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Illustration: Sarah Grillo/Axios

As mobility data is amassed from ride-hailing, dockless bikes and e-scooters, cities need tools to responsibly track, store, and analyze it.

The big picture: With cities collecting that mobility data, in some cases as a condition for transportation companies to operate, they are facing a new challenge: how to be responsible stewards of this influx of data.

What's needed: It's imperative that cities anonymize data and store it securely — but it's also important for cities to be transparent about what data they're collecting and make it available for analysis by city officials, residents, academics, and other stakeholders.

What's happening:

  • The city of Los Angeles developed the Mobility Data Specification which establishes how data could be uniformly formatted and shared among multiple stakeholders.
  • A group of cities, including LA, and private and non-profit organizations recently partnered to form the Open Mobility Foundation, which aims to use new mobility technology to improve safety, equity, and quality of life while adhering to strict privacy and security practices in how data is collected and managed.

Between the lines: These programs establish best practices around user privacy and transparency, and foster the use of data to ensure equal mobility access to all residents, even when data is initially collected by private companies.

  • If companies and cities adhere to the Mobility Data Specification, which is promoted by the Open Mobility Foundation, then cities could compare their data analysis and make common policy decisions in a collaborative and transparent way.
  • Cities could also use mobility data to plan infrastructure updates that could expand mobility options and accessibility, and ensure that available mobility services are equitable and that no neighborhoods are left behind.

What to watch:

  • Efficient and accurate data collection will be crucial for enforcing policies around mobility services, including the number of vehicles or devices allowed in a given city.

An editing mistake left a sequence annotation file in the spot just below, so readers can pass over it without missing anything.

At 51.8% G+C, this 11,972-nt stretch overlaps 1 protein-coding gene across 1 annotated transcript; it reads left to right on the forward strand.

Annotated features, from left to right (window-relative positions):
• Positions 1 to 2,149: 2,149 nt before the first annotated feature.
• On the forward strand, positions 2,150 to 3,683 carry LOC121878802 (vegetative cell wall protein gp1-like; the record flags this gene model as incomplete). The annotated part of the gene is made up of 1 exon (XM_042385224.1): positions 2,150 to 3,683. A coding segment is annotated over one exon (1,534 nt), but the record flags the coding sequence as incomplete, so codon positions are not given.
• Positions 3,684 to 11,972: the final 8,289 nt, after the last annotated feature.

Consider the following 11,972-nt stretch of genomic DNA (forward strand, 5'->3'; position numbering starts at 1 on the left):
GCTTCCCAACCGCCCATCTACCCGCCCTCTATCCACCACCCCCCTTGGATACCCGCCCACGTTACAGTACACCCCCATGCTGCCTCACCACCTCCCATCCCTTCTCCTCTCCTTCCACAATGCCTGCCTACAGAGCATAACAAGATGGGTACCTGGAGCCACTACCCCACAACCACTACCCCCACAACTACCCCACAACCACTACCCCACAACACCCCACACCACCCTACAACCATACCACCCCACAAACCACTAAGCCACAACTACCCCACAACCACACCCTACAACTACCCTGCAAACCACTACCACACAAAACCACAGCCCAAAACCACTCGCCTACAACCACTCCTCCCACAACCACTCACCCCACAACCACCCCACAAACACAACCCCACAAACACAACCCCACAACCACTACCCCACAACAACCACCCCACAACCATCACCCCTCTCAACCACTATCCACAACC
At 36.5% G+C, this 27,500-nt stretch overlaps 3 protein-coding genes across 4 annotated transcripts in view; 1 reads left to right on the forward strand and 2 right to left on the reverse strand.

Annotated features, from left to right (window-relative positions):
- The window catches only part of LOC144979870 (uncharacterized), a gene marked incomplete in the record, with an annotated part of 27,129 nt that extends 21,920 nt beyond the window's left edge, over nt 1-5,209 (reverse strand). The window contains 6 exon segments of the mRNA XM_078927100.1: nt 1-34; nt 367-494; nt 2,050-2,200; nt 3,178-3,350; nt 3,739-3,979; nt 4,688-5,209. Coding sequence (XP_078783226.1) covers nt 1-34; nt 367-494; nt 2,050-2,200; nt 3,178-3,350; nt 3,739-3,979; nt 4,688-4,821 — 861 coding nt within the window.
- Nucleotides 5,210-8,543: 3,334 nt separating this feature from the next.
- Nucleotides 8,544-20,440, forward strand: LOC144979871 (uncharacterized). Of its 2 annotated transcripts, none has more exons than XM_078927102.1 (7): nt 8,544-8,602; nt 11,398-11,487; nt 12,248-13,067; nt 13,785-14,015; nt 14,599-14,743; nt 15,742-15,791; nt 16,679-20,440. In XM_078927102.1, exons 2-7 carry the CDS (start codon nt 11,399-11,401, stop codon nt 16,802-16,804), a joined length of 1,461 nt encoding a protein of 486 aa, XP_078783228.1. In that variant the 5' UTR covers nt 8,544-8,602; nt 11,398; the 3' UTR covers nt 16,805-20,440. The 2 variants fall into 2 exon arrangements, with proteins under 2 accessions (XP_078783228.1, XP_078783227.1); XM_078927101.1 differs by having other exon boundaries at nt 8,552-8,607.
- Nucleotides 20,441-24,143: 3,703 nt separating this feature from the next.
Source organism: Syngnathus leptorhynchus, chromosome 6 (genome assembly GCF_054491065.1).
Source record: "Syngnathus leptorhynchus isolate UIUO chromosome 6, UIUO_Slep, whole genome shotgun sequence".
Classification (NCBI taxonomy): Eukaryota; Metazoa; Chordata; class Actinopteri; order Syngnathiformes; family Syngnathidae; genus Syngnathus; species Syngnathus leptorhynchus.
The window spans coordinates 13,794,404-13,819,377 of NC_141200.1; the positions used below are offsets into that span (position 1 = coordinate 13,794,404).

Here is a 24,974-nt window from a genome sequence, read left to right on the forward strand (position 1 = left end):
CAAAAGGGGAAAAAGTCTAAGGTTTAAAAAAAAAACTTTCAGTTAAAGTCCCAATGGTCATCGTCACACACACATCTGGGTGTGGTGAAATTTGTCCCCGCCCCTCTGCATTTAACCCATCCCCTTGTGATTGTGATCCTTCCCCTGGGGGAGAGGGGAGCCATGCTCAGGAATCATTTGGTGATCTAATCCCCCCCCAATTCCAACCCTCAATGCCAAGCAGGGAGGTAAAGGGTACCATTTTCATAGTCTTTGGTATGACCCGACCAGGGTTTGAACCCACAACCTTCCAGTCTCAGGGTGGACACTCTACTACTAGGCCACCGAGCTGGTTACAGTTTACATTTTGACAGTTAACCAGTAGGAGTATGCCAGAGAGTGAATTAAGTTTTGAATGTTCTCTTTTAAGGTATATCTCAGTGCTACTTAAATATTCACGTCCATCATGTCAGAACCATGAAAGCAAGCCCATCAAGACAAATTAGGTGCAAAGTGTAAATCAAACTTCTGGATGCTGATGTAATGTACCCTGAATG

• As mobility data is combined with other data sources such as census findings and retail data, cities could begin to make planning decisions and investments differently.

Sudha Jamthe is director of DriverlessWorldSchool and teaches AV Business at Stanford Continuing Studies.

Go deeper

Arizona Republicans censure Cindy McCain and GOP governor

Combination images of Cindy McCain and Gov. Doug Ducey. Photo: FilmMagic/FilmMagic for U.S.VETS/Michael Brochstein/SOPA Images/LightRocket via Getty Images

Arizona Republican Party members voted on Saturday to censure prominent GOP figures Cindy McCain, Gov. Doug Ducey and former Sen. Jeff Flake (R-Ariz.), who've all faced clashes with former President Trump, per AZCentral.

Why it matters: Although the resolution is symbolic, this move plus the re-election of Trump loyalist Kelli Ward as state GOP chair shows the strong hold the former president has on the party in Arizona, despite President Biden winning the state in the 2020 election.

Updated 4 hours ago - Politics & Policy

Coronavirus dashboard

Illustration: Eniola Odetunde/Axios

  1. Health: Most vulnerable Americans aren't getting enough vaccine information — Fauci says Trump administration's lack of facts on COVID "very likely" cost lives.
  2. Education: Schools face an uphill battle to reopen during the pandemic.
  3. Vaccine: Florida requiring proof of residency to get vaccine — CDC extends interval between vaccine doses for exceptional cases.
  4. World: Hong Kong puts tens of thousands on lockdown as cases surge — Pfizer to supply 40 million vaccine doses to lower-income countries — Brazil begins distributing AstraZeneca vaccine.
  5. Sports: 2021 Tokyo Olympics hang in the balance.
  6. 🎧 Podcast: Carbon Health's CEO on unsticking the vaccine bottleneck.

DOJ: Capitol rioter threatened to "assassinate" Alexandria Ocasio-Cortez

Supporters of former President Trump storm the U.S. Captiol on Jan. 6. Photo: Kent Nishimura / Los Angeles Times via Getty Images

A Texas man who has been charged with storming the U.S. Capitol in the deadly Jan. 6 siege posted death threats against Rep. Alexandria Ocasio-Cortez (D-N.Y.), the Department of Justice said.

The big picture: Garret Miller faces five charges in connection to the riot by supporters of former President Trump, including violent entry and disorderly conduct on Capitol grounds and making threats. According to court documents, Miller posted violent threats online the day of the siege, including tweeting “Assassinate AOC.”

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